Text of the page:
I found myself nodding off in the afternoon sun recently transported back to "the Golden Age of Radio". We were either gathered around the old set on the mantelpiece or fiddling with the crystal set we built ourselves to listen to such classics as Tuckonie's Search For the Golden Boomerang (never found out whether he actually found it). The Air Adventures of Biggles, Mrs ‘Obbs, Yes What, Much Binding in the Marsh (Kenneth Horne and Richard Murdoch) and the much celebrated Take it From Here (Jimmy Edwards, Dick Bentley and the Glums, Ron and Eth, who personally set civilisation back 200 years — and we loved every year of it).
Please find attached photo of my RTNDA badge, marking membership of the Radio and Television News Directors Association (International Division). A little bit of history there.
The RTNDA dates back to the mid-40's and hold a standout convention in the US every year which remains a journalistic must-go.
Did you notice a bit of history over the past month with the last "Aussie" cars coming off the assembly lines? Another 13,000 workers wandered off into the economic sunset as the final Camry rolled off the assembly line at Toyota's plant in Altona and they waved farewell to the last Holden at Elizabeth in Adelaide. Yes, people, it all disappeared with a whimper, no sign of a bang. What will we do now with that iconic photo showing Prime Minister Ben Chifley standing alongside the first ever Holden in 1948? Altogether we'd seen the end of 30,000 jobs in the automotive industry over the last 5 years. No wonder they're calling it "carmaggedon"!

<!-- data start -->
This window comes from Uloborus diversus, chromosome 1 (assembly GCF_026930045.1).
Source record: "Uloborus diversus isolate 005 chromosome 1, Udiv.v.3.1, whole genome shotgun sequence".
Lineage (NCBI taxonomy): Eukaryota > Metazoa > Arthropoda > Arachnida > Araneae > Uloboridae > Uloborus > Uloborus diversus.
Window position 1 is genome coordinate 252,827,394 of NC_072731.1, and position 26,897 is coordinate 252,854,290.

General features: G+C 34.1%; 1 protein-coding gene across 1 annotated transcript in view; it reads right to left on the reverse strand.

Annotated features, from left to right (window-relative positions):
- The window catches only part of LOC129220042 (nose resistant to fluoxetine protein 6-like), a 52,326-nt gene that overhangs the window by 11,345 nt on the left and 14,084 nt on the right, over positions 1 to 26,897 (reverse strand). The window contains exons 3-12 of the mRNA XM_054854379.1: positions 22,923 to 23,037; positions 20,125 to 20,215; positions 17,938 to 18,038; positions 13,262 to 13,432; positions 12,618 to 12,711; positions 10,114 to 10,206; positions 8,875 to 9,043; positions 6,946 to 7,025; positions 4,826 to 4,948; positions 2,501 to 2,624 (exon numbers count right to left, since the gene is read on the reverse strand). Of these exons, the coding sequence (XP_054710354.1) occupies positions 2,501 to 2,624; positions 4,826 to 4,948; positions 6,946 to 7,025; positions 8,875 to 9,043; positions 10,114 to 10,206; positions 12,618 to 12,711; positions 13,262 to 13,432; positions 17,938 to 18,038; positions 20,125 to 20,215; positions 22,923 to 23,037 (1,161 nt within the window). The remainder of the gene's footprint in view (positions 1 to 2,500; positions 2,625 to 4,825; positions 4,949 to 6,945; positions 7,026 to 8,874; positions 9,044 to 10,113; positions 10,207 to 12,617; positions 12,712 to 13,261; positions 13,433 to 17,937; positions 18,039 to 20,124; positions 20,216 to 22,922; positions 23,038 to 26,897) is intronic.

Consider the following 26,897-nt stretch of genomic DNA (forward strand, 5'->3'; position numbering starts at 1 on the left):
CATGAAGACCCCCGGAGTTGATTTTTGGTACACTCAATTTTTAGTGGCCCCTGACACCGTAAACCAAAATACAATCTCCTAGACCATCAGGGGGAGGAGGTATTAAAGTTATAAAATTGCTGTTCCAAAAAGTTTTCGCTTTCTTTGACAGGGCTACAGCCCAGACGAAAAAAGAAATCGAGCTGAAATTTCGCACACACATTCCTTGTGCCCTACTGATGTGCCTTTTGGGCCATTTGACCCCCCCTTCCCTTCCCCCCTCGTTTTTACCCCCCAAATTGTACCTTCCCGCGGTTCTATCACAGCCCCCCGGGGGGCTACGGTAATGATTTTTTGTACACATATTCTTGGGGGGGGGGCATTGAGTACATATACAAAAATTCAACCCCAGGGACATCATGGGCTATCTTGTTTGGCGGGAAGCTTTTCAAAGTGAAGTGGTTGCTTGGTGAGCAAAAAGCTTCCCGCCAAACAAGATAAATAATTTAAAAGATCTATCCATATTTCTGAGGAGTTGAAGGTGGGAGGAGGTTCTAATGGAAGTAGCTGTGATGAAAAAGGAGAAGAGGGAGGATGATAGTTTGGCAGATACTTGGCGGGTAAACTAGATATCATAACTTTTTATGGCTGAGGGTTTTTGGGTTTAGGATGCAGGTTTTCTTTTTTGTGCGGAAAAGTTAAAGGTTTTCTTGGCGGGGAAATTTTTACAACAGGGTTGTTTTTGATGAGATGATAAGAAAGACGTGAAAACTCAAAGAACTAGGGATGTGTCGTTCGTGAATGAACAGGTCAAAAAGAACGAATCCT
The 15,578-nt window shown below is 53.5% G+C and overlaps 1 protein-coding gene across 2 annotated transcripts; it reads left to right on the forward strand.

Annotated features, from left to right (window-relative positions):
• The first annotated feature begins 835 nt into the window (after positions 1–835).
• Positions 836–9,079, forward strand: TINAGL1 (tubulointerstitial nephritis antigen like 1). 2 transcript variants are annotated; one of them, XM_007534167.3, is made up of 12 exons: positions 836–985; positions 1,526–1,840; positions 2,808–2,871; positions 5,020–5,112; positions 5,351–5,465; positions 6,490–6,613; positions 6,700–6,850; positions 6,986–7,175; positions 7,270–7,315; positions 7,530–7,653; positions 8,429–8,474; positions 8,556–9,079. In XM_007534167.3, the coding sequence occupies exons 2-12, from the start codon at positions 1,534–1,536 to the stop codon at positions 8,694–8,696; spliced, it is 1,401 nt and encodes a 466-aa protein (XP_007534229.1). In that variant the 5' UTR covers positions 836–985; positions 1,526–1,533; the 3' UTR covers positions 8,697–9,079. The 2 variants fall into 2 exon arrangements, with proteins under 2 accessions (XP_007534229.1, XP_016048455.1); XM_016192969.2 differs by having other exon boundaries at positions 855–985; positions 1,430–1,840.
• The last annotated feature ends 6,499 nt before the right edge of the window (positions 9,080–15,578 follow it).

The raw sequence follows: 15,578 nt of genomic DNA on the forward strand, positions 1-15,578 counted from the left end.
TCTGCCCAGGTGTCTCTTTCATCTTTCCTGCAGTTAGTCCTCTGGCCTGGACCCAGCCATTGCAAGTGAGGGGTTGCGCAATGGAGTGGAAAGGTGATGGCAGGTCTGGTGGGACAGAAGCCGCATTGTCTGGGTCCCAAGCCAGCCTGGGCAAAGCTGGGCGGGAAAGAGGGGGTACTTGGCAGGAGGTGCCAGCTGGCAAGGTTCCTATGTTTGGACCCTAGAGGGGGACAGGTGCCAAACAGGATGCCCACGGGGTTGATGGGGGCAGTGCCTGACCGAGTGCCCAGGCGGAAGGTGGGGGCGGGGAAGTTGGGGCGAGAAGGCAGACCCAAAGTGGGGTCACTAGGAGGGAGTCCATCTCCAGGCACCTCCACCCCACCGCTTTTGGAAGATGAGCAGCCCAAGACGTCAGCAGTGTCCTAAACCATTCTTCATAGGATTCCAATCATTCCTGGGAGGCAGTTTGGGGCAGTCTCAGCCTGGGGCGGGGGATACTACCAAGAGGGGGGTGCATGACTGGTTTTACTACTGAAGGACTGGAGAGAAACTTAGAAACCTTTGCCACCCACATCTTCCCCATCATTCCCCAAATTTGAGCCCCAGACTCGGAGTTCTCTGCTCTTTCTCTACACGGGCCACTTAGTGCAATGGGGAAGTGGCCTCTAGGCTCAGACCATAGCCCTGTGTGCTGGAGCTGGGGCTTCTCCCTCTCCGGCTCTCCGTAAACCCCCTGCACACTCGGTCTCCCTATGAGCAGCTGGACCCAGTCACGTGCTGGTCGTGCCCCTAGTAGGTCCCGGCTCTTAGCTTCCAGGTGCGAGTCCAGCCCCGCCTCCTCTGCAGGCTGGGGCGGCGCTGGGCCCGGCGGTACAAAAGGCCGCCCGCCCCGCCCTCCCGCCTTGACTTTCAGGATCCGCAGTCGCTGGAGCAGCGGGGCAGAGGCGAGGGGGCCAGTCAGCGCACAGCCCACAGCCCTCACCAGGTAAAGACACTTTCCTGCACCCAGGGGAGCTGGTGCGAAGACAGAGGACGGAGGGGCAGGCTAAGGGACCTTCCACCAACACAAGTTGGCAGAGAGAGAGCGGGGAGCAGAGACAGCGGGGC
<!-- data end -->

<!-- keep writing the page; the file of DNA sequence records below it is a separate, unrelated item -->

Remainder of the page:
Australia still makes the odd bus, truck and trailer but all those passenger cars — eg Toyota built nearly 150,000 12 years ago — are going to come in from OS. We don't make anything in Australia anymore: it's all imported. The astronomical cost of labour and the dramatic rise in general production costs — especially energy — means 18 year old kids today all need a degree in IT to survive. And we refuse to stop this economic tsunami. We want our imports and we want them now, today. This is a nation which will sell anything to pay for our import habit — we'll sell our resources, our land, our businesses, our ports, even our power grids so we can afford our good old Aussie lifestyle. We haven't sold our water yet but it's only a matter of time before the Chinese buy Warragamba and the Snowy River scheme. We'd sell our mother if the Indians made a good offer.
So given all of this negative outlook I was stunned to learn that the international King of Steel, Sanjeev Gupta, had loaded his family on to a plane in London and shifted everyone out to Sydney where he intends to set up his base down under while he undertakes billions and billions of dollars worth of massive projects. He started collecting assets with the purchase of the Whyalla Steelworks and is now widening his targets to include power generation, mining and infrastructure. Why would this smart international "mover and shaker" come into the Australian market with its ridiculous labour costs and having to battle energy prices which are now up there with the highest on the planet — and probably a few other planets as well?